- Food Gal - https://www.foodgal.com -

Napa Truffle Festival

Black Perigord truffles. The darker one has been peeled already, hence its more pronounced color.


Carefully tucked inside Chef Ken Frank’s walk-in at La Toque restaurant in Napa last weekend sat 20 pounds of prized black Perigord truffles. Valued at more than $13,000 — wholesale.

They were destined to be the highlight of dinners, cooking demos and special restaurant offerings during last weekend’s Napa Truffle Festival.

And they all came from Italy.

For the past five years that this festival has been held, all the truffles used have been picked in Italy and flown in three days later to Napa.

But some day soon — possibly as early as this coming winter — black Perigord truffles may be harvested right here in Wine Country.

That’s because a burgeoning industry is taking root in Napa and Sonoma counties, as vintners and other property owners are gambling on growing truffles.

The American Truffle Company, which organizes the festival, has partnered with these interested folks to sell and plant filbert and oak trees that have been inoculated with the truffle fungus.

Chef Ken Frank holding a plate of black truffle risotto with quail that was made in a demo by Chef Roberto Donna.

Close-up of the risotto.

Once the trees are planted, it takes about five years for truffles to form. This winter, the trees of vintner Robert Sinskey, the first local client that signed on with the American Truffle Company, will be reaching that mark. His may become the first Perigords to be harvested in Sonoma County. Already this year, teams of truffle-hunting dogs have shown a much greater interest in his 1 1/2-acre orchard than ever before, Sinskey says, indicating truffles may indeed be forming under his trees.

Festival-goers had a chance to see Sinskey’s orchard for themselves, as part of a demonstration to show how truffle-trained dogs go about their work. I was fortunate to be a guest at the festival, my first time to the event.

A truffle dog set to go to work, complete with a GoPro camera.

Alana McGee preps her truffle dogs for a demo on the Sinskey property as vintner Rob Sinskey (white hat) and American Truffle Company Managing Director Robert Chang (behind Sinskey) look on.

As Alana McGee, founder of Toil & Truffle Dog Company, explained, any dog can be trained to ferret out truffles, which grow underground. Although, pigs were used historically in Italy and France to do the job, dogs are the preferred choice now. That’s because most families already have dogs, which are also easier to control than pigs. Plus, if you’re spotted going for a walk with your pig in Europe, it’s a dead giveaway as to what you’re actually doing. With a dog by your side instead, it’s much more innocent looking.

Chef Roberta Donna making pasta dough in La Toque’s kitchen.

Chef Tony Esnault (center) holds up a sunchoke for his soup to be served at Peju Winery.

Chef Roberta Donna of Al Dente Ristorante in Washington, DC was one of the guest chefs cooking at the festival. Born in the Piedmont region of Italy, famed for the even more exorbitant and rare white truffle, Donna remembers just how fiercely competitive truffle hunting can be. It was only done at night, he said, so that nobody could spot your secret location, especially because truffles will grow back in the same spot year after year.

“If I see you go to some place in the forest at 7 p.m. on Jan. 23 to pick truffles, I could write that down and go to that same spot next year on that same day but four hours earlier,” he says. “I remember growing up and you’d go to bars at night and see all these guys drinking and playing cards. Then, all of a sudden at 10 p.m., they would say, ‘Oh, I have to go see my wife.’ They’d leave, then they’d come back an hour later to keep playing cards. You knew what they were doing. They were not going to see their wives.”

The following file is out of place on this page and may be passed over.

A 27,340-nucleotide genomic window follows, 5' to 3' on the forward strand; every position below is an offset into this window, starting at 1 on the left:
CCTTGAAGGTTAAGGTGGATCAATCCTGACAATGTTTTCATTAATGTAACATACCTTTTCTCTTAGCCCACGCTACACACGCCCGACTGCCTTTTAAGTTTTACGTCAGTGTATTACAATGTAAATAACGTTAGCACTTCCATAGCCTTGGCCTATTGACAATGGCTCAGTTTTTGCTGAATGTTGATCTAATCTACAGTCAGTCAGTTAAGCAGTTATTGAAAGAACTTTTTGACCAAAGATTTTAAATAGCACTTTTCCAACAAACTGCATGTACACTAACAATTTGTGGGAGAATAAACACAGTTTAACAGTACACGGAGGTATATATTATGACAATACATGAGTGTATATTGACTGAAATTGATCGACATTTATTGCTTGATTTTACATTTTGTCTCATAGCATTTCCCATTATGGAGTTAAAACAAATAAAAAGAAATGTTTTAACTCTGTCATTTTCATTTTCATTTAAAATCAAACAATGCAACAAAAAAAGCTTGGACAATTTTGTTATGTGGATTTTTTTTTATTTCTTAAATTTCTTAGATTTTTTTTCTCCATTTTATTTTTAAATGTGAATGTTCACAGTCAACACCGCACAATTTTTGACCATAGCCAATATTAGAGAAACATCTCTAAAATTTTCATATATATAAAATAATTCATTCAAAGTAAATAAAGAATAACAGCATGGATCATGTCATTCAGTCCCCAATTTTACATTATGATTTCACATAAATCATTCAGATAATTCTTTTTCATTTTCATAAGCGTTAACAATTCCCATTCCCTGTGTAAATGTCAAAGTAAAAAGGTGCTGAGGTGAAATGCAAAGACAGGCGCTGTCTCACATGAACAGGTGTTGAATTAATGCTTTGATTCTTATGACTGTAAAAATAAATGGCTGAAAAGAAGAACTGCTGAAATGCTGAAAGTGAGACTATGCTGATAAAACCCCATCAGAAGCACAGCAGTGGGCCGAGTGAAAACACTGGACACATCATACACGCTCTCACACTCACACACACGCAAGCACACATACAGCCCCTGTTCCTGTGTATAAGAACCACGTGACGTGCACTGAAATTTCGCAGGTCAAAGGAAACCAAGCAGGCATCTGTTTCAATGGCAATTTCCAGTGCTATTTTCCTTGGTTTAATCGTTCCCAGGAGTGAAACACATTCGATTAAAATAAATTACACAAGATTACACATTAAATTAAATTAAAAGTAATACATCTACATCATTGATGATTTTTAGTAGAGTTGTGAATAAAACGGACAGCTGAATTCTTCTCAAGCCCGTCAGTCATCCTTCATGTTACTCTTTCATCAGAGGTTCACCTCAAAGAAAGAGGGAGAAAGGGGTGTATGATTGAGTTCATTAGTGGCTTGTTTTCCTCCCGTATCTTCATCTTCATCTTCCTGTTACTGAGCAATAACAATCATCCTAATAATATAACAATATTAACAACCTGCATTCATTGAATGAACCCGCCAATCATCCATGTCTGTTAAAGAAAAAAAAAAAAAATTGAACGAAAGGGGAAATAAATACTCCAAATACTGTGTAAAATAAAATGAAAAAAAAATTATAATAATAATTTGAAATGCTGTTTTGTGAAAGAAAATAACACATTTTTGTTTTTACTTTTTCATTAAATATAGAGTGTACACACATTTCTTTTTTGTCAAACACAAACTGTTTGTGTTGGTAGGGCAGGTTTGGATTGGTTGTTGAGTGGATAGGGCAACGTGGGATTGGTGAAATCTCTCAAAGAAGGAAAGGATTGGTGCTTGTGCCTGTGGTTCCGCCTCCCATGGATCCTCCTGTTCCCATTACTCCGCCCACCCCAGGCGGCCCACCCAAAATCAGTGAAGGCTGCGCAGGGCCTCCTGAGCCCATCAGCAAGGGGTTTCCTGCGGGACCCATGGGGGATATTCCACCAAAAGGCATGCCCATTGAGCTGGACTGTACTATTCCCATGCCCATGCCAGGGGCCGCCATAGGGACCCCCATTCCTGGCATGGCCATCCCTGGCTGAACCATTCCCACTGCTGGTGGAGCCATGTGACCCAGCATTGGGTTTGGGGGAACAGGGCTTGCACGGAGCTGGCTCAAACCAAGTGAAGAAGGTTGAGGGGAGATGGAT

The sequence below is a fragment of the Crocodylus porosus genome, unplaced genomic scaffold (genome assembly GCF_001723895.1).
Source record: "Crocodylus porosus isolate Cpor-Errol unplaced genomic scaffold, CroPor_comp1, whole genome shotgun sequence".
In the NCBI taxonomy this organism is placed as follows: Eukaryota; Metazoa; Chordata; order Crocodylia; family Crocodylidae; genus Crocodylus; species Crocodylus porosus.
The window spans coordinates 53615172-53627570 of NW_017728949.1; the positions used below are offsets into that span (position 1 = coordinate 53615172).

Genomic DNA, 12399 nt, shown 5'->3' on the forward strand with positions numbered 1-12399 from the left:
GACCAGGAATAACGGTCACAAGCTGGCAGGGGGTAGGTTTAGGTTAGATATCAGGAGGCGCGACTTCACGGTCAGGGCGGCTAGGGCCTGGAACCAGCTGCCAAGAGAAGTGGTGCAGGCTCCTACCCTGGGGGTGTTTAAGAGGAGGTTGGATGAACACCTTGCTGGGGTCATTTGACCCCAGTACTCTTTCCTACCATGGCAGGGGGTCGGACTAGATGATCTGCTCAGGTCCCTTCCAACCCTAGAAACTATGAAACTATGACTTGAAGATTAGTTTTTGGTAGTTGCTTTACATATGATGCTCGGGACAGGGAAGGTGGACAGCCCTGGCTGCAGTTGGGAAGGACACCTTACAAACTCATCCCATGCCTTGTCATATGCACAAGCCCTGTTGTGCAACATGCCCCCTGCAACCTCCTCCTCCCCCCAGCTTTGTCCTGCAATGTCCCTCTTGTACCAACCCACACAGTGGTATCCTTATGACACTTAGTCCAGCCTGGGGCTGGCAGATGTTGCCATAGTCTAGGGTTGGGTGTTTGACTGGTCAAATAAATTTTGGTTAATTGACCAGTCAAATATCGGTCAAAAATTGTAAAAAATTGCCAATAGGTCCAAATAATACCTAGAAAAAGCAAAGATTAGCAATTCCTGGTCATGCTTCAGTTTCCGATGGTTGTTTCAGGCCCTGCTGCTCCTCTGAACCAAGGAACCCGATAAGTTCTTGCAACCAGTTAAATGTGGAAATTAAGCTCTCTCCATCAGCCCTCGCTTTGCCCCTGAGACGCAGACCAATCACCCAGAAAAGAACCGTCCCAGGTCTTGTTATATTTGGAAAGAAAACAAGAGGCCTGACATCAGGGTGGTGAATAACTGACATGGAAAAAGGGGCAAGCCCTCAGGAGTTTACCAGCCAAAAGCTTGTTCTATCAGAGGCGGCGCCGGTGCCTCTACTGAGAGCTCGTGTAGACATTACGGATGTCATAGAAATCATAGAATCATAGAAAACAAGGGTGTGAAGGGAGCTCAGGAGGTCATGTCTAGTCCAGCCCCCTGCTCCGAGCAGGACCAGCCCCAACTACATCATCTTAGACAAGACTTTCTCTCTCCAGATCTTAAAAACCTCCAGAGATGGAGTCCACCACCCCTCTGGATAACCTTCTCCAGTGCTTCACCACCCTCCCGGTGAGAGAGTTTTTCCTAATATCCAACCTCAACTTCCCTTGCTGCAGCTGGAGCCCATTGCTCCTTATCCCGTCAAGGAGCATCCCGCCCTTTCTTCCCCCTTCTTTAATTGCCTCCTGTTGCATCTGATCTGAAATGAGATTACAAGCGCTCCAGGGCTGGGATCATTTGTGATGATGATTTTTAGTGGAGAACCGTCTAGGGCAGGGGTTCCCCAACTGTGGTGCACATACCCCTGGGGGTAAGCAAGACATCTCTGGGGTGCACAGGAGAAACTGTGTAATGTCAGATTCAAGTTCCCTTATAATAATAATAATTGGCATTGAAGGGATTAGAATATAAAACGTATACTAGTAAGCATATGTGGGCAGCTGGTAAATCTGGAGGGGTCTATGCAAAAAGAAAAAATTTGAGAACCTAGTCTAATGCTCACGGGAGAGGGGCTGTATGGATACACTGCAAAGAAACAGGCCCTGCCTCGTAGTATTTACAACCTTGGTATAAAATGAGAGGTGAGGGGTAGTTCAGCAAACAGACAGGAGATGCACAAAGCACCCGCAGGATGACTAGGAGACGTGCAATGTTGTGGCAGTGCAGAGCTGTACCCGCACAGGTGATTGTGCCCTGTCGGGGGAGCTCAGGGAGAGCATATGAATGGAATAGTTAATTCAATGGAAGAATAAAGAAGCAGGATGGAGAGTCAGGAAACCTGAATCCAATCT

Lunch at Peju Winery.

Vines in winter.

Even though he is excited that Napa and Sonoma are trying to grow truffles, like a loyal Italian, he is skeptical that they will ever be on par with what is produced in his native country.

“We will still have the best in Italy,” he says. “I just think so.”

Chef Esnault’s sunchoke veloute with guinea hen, foie gras and black truffle.

Perfect day boat scallops with a mosaic terrine of potato, leek and black truffle.

Bartlett pear covered with truffle alongside truffle sorbet.

Joining Donna for the festival were Riccardo Agostini, executive chef of Ristoranti il Piastrino in Italy, and Tony Esnault, executive chef at Church & State in Los Angeles.

Chef Donna’s pasta stuffed with teleggio with duck, Parmigiano and black truffle.

Chef Esnault’s butter-poached lobster, salsify, spinach and black truffle dish at the grand La Toque dinner.

Chef Ken Frank’s truffle-stuffed capon.

Chef Riccardo Agostini’s dark chocolate with almond ice cream and sweet black truffle sauce.

They worked alongside La Toque’s Frank, creating lunches at Peju and St. Supery wineries, as well as a lavish five-course dinner at La Toque. Every course at those meals — including desserts — featured a copious amount of heady black truffles.

Lunch at St. Supery.

Chef Donna’s salad of octopus, lobster and chickpeas with black truffle dressing. Yes, imagine hummus with truffles!

Butternut squash cappellacci with Percorino, blasamico and black truffle.

Chocolate ricotta caramel black truffle dessert.

So much so, that it almost feels like withdrawal to go back to eating normally now.

The festival culminated at Oxbow Marketplace on Monday, when merchants featured cooking demos and special menu dishes utilizing black truffles.

Five Dot Ranch featured mini beef Wellingtons with black truffle and wild mushroom mousse.

For more on how Napa and Sonoma are trying to grow truffles, see my story in the San Francisco Chronicle.